Tenor saxophonist Sonny Rollins, into his eighth decade now, has nothing left to prove but keeps doing it anyway. The iconic artist has put out classic albums like Newk's Time
(Blue Note Records, 1957) and Saxophone Colossus
(Prestige Records, 1956) and The Bridge
(RCA Records, 1962), continuing to maintain a vibrant career for more than six decades and surging forward with with 2008's Road Shows, Volume 1
(Doxy Records) and now, with Road Shows, Volume 2
This is, as the title suggests, a live outing, with four of the six tunes recorded in 2010 at Rollins 80th birthday concert in New York City, sandwiched between Irving Berlin's "They Say It's Wonderful" and the Rollins original calypso tune, "St. Thomas," taken from a concert in Japan a month later. The saxophone giant is nothing if not robust on the opener; he's always had a straightforward, burly tone, and is one of the finest jazz artists when it comes to interpreting the standards, giving them his own powerhouse touch of originality.
The set features numerous guest slots. Rollins, MC'ing his own show, introduces guitarist Jim Hall
, but sits out on a gorgeous take of Duke Ellington
's "In a Sentimental Mood." Trumpeter Roy Hargrove
joins the band on the standard "I Can't Get Started" and Billy Strayhorn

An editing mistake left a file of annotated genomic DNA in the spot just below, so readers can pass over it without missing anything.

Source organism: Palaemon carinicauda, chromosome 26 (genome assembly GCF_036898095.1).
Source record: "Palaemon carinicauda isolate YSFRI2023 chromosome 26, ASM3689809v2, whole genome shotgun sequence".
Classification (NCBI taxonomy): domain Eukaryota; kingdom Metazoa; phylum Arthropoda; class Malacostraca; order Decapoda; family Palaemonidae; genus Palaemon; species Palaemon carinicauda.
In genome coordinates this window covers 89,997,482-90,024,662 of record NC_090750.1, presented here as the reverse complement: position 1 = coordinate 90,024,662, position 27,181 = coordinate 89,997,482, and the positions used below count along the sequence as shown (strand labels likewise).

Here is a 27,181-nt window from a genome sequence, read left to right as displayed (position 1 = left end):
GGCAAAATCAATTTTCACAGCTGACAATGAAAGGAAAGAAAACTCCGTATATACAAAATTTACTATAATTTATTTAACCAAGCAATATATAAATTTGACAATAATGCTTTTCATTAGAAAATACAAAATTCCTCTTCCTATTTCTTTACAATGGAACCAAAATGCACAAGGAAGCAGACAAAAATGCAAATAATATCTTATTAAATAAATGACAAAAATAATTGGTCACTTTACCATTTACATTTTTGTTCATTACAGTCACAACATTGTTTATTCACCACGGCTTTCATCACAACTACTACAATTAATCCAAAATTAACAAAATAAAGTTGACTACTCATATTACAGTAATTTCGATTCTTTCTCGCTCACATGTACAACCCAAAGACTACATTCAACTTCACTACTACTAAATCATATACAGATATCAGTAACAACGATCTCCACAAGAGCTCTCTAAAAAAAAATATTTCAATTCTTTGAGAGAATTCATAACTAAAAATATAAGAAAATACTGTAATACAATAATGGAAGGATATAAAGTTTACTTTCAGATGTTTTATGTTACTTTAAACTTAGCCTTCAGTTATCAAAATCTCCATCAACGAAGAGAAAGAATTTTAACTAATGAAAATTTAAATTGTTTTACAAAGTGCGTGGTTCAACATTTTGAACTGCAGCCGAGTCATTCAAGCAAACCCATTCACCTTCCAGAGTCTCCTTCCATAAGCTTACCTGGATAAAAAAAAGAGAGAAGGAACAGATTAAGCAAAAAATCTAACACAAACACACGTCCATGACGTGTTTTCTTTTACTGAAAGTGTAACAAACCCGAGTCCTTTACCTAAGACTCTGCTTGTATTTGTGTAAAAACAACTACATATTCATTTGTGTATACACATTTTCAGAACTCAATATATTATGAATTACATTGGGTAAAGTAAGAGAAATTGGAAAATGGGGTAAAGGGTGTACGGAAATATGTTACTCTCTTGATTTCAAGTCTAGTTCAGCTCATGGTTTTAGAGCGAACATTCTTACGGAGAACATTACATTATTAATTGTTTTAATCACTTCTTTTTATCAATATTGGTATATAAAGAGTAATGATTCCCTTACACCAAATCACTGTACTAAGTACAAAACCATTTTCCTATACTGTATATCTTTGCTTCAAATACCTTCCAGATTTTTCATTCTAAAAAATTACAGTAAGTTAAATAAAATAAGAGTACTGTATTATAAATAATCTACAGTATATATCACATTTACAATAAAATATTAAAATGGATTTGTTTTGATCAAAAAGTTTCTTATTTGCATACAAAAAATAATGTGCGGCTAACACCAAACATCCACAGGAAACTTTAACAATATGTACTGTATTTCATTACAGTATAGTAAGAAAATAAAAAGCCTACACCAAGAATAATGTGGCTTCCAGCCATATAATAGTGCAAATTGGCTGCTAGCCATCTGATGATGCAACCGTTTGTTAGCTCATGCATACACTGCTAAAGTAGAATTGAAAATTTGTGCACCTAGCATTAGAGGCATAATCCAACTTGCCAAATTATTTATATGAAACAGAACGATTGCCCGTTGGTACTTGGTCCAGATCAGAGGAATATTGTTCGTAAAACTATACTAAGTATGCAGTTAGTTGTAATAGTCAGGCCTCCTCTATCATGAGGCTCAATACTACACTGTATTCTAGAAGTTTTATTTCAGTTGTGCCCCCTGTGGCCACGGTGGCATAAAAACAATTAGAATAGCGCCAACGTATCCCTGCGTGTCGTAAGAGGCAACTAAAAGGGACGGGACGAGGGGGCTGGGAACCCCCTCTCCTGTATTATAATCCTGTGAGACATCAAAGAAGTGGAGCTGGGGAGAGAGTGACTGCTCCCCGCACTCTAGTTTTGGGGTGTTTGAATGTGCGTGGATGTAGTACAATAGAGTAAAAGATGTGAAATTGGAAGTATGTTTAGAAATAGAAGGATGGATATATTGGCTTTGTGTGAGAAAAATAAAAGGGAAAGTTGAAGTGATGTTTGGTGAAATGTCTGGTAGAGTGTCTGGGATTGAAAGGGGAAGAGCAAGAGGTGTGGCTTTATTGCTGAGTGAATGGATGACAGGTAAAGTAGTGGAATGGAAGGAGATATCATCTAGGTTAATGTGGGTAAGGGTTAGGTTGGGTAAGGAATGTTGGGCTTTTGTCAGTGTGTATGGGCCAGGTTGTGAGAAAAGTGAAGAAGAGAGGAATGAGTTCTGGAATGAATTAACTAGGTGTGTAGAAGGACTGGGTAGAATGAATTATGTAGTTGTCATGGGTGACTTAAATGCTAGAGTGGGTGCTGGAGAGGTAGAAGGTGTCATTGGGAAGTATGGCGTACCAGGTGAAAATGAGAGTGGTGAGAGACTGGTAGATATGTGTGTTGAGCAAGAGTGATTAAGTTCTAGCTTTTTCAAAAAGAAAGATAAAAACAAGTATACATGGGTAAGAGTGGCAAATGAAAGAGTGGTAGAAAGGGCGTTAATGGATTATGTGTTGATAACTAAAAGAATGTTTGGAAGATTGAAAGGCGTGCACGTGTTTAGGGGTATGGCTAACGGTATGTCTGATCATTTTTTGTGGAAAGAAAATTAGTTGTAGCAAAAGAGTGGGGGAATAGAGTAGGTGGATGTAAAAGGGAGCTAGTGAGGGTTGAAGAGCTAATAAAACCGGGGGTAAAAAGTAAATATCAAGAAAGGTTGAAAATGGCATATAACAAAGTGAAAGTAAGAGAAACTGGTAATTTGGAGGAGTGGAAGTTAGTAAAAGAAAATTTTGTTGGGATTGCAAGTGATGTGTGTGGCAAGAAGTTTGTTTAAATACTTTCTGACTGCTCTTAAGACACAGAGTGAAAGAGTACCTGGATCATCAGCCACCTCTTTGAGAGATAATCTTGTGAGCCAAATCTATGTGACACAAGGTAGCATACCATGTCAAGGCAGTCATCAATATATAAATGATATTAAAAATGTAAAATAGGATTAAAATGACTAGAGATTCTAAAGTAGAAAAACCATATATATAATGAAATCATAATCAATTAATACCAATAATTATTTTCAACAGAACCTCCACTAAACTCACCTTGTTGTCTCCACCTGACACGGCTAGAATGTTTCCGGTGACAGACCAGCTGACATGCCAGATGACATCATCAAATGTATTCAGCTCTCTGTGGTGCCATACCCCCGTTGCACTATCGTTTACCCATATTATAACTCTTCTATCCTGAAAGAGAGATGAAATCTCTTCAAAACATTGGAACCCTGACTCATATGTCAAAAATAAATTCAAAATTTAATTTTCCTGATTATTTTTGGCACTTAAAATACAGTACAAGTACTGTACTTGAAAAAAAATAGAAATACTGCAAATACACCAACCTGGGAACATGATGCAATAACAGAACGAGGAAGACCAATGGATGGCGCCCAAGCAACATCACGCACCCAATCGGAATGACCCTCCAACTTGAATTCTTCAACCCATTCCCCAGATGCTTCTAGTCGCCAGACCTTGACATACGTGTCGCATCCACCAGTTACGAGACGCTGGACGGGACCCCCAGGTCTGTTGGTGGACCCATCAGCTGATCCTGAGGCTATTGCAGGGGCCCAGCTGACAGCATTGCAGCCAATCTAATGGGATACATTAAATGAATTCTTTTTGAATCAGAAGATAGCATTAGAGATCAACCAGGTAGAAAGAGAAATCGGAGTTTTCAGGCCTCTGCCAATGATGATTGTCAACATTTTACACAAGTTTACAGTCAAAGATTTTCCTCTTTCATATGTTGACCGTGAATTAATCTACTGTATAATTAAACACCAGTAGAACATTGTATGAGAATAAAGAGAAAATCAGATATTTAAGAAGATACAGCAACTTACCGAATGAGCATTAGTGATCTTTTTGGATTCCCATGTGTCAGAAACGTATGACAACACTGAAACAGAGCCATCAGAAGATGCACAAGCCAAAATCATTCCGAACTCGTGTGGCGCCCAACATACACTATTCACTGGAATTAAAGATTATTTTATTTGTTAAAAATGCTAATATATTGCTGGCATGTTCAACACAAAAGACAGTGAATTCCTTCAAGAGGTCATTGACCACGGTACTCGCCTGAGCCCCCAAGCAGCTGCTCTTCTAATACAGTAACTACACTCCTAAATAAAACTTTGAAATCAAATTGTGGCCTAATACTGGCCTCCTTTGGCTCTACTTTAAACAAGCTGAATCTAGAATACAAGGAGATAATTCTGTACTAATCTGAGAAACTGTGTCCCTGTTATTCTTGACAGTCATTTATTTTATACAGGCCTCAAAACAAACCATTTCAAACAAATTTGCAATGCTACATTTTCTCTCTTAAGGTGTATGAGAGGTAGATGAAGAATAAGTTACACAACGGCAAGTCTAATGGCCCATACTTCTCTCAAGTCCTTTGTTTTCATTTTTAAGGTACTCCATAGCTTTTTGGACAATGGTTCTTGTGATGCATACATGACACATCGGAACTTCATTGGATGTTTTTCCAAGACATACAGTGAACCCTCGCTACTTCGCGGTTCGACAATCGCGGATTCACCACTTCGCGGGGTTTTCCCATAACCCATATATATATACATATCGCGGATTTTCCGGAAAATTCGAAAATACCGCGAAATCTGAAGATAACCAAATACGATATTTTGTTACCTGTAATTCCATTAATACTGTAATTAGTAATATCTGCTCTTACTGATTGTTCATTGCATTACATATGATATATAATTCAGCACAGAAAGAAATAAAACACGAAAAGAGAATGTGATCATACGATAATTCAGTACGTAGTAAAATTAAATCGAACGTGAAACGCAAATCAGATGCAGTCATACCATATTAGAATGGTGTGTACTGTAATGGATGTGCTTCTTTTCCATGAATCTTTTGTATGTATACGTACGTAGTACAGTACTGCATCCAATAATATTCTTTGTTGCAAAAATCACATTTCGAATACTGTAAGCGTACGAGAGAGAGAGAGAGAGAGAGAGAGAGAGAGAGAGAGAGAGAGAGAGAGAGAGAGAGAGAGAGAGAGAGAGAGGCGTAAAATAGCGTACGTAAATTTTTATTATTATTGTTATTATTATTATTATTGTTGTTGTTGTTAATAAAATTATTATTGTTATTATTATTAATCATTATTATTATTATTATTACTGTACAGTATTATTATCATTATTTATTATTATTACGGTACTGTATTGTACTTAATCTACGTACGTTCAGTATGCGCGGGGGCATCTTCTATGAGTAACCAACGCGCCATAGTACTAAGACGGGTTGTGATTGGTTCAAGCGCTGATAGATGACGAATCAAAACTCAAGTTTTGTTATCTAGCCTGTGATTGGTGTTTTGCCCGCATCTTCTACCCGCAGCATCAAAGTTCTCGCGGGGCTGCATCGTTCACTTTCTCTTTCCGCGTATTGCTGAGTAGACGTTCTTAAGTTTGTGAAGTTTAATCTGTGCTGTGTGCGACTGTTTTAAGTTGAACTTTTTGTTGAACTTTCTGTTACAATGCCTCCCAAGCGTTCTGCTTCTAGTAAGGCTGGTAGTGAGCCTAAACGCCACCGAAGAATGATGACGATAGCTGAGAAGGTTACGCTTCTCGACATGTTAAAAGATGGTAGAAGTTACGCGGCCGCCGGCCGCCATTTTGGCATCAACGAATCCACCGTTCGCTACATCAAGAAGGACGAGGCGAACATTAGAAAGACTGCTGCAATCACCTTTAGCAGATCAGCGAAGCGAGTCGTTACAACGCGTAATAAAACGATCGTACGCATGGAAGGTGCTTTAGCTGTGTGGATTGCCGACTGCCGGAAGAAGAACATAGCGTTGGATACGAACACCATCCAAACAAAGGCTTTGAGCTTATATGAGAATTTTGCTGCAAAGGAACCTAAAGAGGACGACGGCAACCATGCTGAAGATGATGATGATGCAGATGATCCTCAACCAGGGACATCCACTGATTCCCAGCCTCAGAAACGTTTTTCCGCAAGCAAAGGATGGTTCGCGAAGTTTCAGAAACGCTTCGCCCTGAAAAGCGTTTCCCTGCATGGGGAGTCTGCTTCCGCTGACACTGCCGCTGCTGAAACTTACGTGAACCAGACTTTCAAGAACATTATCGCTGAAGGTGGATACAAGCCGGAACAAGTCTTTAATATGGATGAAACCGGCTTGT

's "Rain Check," bringing in a rich tone to contrast with Rollins' gritty delivery.
The set's centerpiece and highlight is Rollins' 20-plus minute blues, "Sonnymoon for Two," featuring drummer Roy Haynes
, bassist Christian McBride
, and alto saxophonist Ornette Coleman
. This was the first time Rollins and the free jazz legend had shared a stage, though they had practiced on the beach together in Malibu, California, in the 1950s. On this piano-less effort that hearkens back to the sound of Rollins' Freedom Suite
(Riverside Records, 1958), the contrast in styles makes for a mesmerizing experienceRollins' brash, in-your-face muscularity, versus Coleman's circuitous and serpentine lines, as the two legends trade solo space.
With Road Shows, Vol. 2
, Rollins reveals that in his eight decade, he is still making vital and exciting music.
Personnel: Sonny Rollins: tenor saxophone; Jim Hall: guitar: (2); Russell Malone: guitar: (1, 3-5); Kobie Watkins: drums: 1, 2, 4-6); Bob Cranshaw: bass (1, 2, 4-6); Sammy Figueroa: percussion: (1,2, 4-6); Ornette Coleman: alto saxophone (3); Christian McBride: bass (3); Roy Haynes: drums (3); Roy Hargrove: trumpet (4, 5).